As Amy Goodman explained, "Emira Woods, co-director of Foreign Policy in Focus, Institute for Policy Studies". Foreign Policy in Focus is part of IPS. And the woman lovely Emira was praising? She's in the news today. Tamasin Ford and Bonnie Allen (Guardian) report:
The Nobel peace prize winner and president of Liberia, Ellen Johnson Sirleaf, has defended a law that criminalises homosexual acts, saying: "We like ourselves just the way we are."
In a joint interview with Tony Blair, who was left looking visibly uncomfortable by her remarks, Sirleaf told the Guardian: "We've got certain traditional values in our society that we would like to preserve."
Liberian legislation classes "voluntary sodomy" as a misdemeanour punishable by up to one year in prison, but two new bills have been proposed that would target homosexuality with much tougher sentences.
Blair, on a visit to Liberia in his capacity as the founder of the Africa Governance Initiative (AGI), a charity that aims to strengthen African governments, refused to comment on Sirleaf's remarks.
Again, were I Foreign Policy in Focus, I'd be begging for forgiveness right now for praising a proud homophobe like Sirleaf. March 5th, we first noted the attacks on the Iraqi youth with "Emo kids in Iraq targeted for death." It's 14 days later and The Nation magazine's never said a damn word about what's taking place. There is a connection -- there are multiple actually -- Katrina vanden Hevuel is an IPS Trustee. And she's editor and publisher of The Nation. It's cute the way they all ignore the LGBT issues, isn't it? Especially Katrina whose family home has many closets -- none of them unoccupied. But if Katrina ever practiced ethical journalism, she'd have to disclose things like being an IPS Trustee. I mean you don't write this lengthy column -- as she did last June -- praising IPS through the roof and 'forget' to disclose your an IPS Trustee unless you're practice the art of concealment.
And The Nation ignores the Iraq War today. The war that saw its circulation soar (it's long since crashed). Democracy Now! didn't even note in the headline. According to Democracy Now! back then, the Iraq War started at 9:30 EST, March 19th. But nothing on it today. Nothing at The Progressive on the Iraq War though they do want you to know about Uncle Tom's Cabin being published 160 years ago tomorrow. Tomorrow. We'll link because it's Kevin Alexander Gray. Uprising Radio didn't have time for the Iraq War anniversary today. Nor did In These Times. Those outlets should all be ashamed of themselves.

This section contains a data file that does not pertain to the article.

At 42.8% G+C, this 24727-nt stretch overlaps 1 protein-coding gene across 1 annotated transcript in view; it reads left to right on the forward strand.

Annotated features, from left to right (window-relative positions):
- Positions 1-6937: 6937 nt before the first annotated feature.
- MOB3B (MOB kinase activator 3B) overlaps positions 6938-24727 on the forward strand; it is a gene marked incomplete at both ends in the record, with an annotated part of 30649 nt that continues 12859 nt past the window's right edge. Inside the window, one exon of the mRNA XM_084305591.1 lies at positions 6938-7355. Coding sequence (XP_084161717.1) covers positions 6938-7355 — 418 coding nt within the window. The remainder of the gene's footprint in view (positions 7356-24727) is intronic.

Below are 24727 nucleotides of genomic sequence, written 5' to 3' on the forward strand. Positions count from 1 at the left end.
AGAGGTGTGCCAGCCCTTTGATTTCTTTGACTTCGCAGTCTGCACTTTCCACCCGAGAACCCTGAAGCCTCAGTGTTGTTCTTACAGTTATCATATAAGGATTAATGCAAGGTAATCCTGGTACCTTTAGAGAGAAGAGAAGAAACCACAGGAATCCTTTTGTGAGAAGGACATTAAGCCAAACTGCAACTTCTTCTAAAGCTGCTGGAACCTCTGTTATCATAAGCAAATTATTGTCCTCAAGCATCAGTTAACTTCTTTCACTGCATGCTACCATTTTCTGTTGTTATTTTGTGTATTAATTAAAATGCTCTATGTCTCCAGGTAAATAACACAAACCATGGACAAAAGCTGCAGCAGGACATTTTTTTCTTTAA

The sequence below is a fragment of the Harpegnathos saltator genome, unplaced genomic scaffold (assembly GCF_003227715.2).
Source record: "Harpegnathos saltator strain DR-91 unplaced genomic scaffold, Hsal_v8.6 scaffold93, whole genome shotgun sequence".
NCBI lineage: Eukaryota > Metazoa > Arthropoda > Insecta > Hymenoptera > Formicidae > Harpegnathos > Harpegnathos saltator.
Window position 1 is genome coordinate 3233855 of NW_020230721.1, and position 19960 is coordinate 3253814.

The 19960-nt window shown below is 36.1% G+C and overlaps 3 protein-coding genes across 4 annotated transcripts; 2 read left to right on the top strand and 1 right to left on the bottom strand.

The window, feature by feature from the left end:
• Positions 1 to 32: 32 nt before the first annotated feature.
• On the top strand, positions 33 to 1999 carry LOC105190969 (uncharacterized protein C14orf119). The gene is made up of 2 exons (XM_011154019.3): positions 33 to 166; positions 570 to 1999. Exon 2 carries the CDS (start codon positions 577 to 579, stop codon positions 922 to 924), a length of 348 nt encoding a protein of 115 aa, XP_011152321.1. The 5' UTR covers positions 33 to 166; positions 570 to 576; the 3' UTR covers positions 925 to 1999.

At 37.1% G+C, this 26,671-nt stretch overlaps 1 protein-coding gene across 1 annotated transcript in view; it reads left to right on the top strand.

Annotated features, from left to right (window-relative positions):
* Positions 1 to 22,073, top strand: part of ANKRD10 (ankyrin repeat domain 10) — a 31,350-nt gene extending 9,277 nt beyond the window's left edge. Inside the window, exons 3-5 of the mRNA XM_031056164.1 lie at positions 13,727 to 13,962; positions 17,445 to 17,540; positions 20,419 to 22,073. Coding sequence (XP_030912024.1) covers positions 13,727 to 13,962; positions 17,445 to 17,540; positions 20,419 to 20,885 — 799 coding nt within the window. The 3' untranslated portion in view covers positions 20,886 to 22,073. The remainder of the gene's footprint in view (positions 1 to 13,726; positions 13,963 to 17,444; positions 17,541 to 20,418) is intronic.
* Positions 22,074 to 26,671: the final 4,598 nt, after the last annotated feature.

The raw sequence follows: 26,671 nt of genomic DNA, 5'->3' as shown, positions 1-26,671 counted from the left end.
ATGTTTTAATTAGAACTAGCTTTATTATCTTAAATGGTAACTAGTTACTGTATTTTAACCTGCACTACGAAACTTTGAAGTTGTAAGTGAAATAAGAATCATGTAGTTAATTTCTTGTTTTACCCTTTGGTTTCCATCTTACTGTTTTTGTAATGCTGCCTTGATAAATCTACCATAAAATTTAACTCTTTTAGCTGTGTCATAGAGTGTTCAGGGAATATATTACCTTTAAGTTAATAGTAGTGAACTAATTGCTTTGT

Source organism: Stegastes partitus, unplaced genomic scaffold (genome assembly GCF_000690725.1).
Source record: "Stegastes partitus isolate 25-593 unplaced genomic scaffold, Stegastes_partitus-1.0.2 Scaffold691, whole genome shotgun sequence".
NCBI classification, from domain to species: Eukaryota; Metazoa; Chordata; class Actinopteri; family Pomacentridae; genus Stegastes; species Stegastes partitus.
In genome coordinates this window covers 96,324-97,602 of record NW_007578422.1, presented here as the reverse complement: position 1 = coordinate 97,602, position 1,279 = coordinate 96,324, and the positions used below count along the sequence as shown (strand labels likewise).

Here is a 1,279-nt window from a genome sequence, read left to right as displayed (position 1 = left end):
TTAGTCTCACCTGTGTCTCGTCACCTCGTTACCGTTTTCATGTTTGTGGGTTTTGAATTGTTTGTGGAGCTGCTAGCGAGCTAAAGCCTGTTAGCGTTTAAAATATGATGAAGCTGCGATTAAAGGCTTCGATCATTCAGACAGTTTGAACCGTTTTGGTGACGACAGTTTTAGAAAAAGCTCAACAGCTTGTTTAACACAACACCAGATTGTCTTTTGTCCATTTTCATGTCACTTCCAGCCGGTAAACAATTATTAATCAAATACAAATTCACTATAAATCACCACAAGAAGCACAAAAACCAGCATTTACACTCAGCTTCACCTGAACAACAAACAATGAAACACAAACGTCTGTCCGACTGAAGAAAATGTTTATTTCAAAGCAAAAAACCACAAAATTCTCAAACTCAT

David Swanson's War Is A Crime didn't forget today. Ann Wright has a piece and David Swanson discusses the war in a posted video. You can even include David Swanson's discussion with Lila Garrett on KPFK's Connect the Dots.
But that's really it. (Feel free to e-mail -- -- if you have some program I've missed. I haven't been by a TV or radio and am going by speed listens over the phone and what Pacifica friends are telling me.)
It's handful. Thank goodness for Ann Wright. Thank goodness for David Swanson. But that's really it today. As of right now, has done NOTHING on Iraq today. Their most recent piece is Margaret Griffis Sunday piece on violence.
Lynddie England didn't take the day off from spinning lies. Barack Obama didn't miss a chance to try to make a buck off the illegal war today. But those who supposedly gave a damn, they had others things to do and they are a big reason that not only has the government not gotten honest about the Iraq War but also why so many wars continue to sprout and flourish under a 'peace' president.
We'll pick back up on this topic tommorrow.
On the latest The State We're In, Jonathan Groubert interviews Safa al-Sultani who plays basketball for the American University in Sulaymaniyah and also the team manager.

Jonathan Groubert: And then there was the way Iraqi males viewed Iraqi females running around in shorts and t-shirts
Safa al-Sultani: Like, our boys, they grow up in this cultural environment and, as a result, they opposed to something like that, they opposed to something like girls playing basketball or --
Jonathan Groubert: What did they say to you?